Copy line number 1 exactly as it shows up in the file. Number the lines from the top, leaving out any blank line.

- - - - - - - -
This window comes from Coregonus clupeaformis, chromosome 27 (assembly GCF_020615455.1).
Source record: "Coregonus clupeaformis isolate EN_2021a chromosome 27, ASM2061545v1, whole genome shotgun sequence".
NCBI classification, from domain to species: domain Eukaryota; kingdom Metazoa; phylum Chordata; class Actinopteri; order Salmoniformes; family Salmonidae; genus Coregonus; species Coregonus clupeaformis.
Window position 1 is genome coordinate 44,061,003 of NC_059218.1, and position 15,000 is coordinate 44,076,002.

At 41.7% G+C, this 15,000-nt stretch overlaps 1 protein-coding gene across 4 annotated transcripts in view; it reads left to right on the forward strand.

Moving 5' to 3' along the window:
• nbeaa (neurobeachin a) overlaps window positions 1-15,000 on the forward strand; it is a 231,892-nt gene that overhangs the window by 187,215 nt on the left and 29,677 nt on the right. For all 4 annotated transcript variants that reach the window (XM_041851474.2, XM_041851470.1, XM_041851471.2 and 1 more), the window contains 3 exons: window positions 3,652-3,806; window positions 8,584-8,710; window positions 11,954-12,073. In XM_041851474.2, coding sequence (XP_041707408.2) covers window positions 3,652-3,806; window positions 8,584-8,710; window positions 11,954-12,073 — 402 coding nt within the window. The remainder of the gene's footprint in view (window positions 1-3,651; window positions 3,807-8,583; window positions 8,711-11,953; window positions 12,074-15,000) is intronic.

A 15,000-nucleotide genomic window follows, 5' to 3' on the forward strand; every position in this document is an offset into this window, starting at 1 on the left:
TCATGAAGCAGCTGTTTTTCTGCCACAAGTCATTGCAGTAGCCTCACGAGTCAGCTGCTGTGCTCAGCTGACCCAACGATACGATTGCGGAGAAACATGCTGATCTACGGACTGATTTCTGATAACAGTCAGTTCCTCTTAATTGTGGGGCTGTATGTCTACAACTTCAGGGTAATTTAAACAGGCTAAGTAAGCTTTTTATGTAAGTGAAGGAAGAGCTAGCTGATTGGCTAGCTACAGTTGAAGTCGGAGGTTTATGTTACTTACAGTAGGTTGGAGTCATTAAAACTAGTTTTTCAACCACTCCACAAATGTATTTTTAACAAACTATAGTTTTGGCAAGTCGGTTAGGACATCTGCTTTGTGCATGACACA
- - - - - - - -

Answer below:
This window comes from Coregonus clupeaformis, chromosome 27 (assembly GCF_020615455.1).